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Dad’s Heartfelt Message About Son Born with Missing Skull

Dad’s Heartfelt Message About Son Born with Missing Skull” originally appeared on Yahoo Parenting and was reprinted with permission.

Image source: Yahoo Parenting
Image source: Facebook

In almost every way, Jaxon Buell (above, in his father’s arms) is a typical 13-month-old. He says “mama” and “dada,” wakes up smiling and excited to start the day, and is starting to deal with the discomfort of teething.

But something does set Jaxon, who lives in Florida, apart from other toddlers.

Jaxon Strong, as his mom and dad call him — a nod to this little guy’s resilience and courage — was born with a form of anencephaly, a rare neurological condition that means he is missing part of his brain and skull.

Jaxon’s father, Brandon Buell, took to Facebook on Monday to respond to some critical comments his son’s story received after it was widely shared on social media. “All we ever wanted was to give Jaxon the happiest, most comfortable, and most fulfilling life possible, because we know how precious his days are with us,” he wrote.

About 1 in 4,859 infants are born with anencephaly every year, and most die shortly before birth. How the condition manifests varies. Jaxon has a brain stem, which controls motor functioning, but he lacks a cerebral cortex, the “gray matter” of the brain that controls thought.

Even so, Jaxon has surprised doctors by thriving and reaching the 13-month mark, which makes his adoring, devoted parents extremely grateful.

Jaxon and his mom, Brittany, just after his birth in August 2014. This brave, blue-eyed boy has been defying the odds ever since. (Photo: Facebook)
Jaxon and his mom, Brittany, just after his birth in August 2014. This brave, blue-eyed boy has been defying the odds ever since. | Image Source: Facebook

Some called Brandon and his wife, Brittany Buell, “selfish” and said they should have aborted Jaxon when an ultrasound Brittany had during her 17th week of pregnancy revealed his condition.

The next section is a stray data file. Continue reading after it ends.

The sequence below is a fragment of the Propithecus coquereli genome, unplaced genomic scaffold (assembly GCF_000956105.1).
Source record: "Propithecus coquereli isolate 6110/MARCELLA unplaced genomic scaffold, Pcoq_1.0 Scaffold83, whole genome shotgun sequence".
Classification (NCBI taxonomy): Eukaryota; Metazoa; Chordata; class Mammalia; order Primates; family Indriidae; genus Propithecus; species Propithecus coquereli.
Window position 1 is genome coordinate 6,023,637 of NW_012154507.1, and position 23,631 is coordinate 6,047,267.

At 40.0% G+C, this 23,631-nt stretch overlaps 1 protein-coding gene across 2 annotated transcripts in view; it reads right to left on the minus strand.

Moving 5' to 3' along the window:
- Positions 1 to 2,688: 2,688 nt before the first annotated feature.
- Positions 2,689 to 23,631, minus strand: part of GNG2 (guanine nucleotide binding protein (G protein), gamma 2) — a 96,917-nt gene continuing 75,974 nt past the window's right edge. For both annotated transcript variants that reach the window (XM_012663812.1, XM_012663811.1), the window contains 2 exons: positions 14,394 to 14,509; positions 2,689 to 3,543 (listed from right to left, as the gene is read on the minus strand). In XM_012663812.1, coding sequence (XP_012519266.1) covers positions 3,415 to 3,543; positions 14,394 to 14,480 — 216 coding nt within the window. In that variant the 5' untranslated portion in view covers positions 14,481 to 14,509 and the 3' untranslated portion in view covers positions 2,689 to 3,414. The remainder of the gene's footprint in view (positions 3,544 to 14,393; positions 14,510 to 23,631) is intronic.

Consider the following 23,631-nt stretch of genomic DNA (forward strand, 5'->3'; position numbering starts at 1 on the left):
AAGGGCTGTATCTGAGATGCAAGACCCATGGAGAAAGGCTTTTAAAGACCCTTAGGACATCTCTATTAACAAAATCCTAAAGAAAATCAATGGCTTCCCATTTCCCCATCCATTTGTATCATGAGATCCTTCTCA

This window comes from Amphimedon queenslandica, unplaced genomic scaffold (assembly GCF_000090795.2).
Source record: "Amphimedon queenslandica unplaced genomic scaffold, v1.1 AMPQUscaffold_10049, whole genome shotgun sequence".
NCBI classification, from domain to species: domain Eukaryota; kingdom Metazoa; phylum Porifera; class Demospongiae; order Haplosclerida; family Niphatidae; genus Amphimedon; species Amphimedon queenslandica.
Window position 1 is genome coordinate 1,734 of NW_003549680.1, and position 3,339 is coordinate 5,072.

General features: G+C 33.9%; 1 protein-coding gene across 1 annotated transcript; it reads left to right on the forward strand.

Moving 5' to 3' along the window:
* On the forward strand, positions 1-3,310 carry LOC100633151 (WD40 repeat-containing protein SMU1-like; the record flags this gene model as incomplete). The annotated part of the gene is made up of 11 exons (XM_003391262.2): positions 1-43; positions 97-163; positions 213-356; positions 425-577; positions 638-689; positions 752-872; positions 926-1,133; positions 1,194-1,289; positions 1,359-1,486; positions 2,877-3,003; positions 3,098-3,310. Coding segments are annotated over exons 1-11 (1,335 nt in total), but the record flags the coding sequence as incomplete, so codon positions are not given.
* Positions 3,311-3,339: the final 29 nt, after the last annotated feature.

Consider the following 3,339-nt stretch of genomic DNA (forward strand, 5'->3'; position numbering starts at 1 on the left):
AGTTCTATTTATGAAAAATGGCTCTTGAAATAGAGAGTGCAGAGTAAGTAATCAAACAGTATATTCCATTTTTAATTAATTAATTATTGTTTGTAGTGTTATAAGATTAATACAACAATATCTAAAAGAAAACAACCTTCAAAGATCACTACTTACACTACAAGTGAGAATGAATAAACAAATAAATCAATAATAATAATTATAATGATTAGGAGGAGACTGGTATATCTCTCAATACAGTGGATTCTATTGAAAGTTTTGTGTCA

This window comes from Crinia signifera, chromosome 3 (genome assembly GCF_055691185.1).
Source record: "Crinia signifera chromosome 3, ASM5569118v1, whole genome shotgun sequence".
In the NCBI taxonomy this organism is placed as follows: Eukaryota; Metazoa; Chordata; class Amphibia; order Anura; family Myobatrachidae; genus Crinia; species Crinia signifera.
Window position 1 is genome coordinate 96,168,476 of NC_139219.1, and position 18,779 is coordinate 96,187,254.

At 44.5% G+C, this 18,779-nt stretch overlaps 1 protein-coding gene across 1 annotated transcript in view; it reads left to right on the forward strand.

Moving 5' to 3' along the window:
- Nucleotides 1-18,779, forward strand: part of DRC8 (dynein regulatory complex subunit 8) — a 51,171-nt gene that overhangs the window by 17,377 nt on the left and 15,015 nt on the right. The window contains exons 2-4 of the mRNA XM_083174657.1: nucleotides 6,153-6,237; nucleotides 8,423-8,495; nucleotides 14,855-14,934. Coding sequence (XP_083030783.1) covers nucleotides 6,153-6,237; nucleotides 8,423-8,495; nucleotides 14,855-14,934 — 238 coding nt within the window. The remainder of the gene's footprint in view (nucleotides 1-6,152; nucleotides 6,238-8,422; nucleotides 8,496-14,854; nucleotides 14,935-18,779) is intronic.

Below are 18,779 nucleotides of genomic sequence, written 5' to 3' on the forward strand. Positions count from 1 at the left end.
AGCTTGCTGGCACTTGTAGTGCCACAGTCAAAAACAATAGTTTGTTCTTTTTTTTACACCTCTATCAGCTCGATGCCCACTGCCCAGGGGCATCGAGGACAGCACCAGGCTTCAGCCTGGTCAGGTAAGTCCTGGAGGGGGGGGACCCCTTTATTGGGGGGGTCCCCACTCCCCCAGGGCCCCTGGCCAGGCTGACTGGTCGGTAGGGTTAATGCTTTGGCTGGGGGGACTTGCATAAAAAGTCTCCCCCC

“It’s baffling to hear or see other people’s opinions on our baby that have never met him, that somehow know how he thinks, how he acts, how he feels, how much of what he does is voluntary or involuntary, how he is always in pain, and that we are selfish parents for not choosing to have an abortion, and for having a Facebook and a Go Fund Me page for him,” wrote Brandon.

The GoFundMe page was set up by a former colleague of Brandon’s to help the Buells with medical expenses, explained Brandon, as well as to allow Brittany to stay home with Jaxon, who does best when he’s cared for by his mom.

Taking care of his son can be tricky. Though medication has eased some of Jaxon’s issues, wrote Brandon, his condition causes him to have regular seizures and requires him to be fed through a stomach tube. But his parents make it clear that he is “still developing, still learning, still thriving.”

“When we first learned there were concerns for Jax during the pregnancy, we were given the options of carrying him to term or having an abortion because there was the unknown issue,” wrote Brandon.

“Had there been any suffering in the womb or a danger involved other than Jaxon possibly not being able to live outside the womb because of the concern for his head and brain, then we certainly would have had a different discussion,” continued Brandon.

“Truthfully, I will never understand how choosing to carry Jaxon and give him a chance to survive could ever be considered ‘selfish,’” he added.

The Buells’ Facebook post struck a chord, generating supportive feedback from strangers touched by Brandon and Brittany’s devotion and parents of special-needs kids who know what the Buells are going through.

And while the Buells don’t know what the future holds for their son and are used to the “looks, the stares, the glances” from people who are startled by Jaxon’s unusual appearance, they are overjoyed to have Jaxon in their lives. As Brandon wrote, “Yes, ‘selfishly,’ we love him and never want to lose him.”

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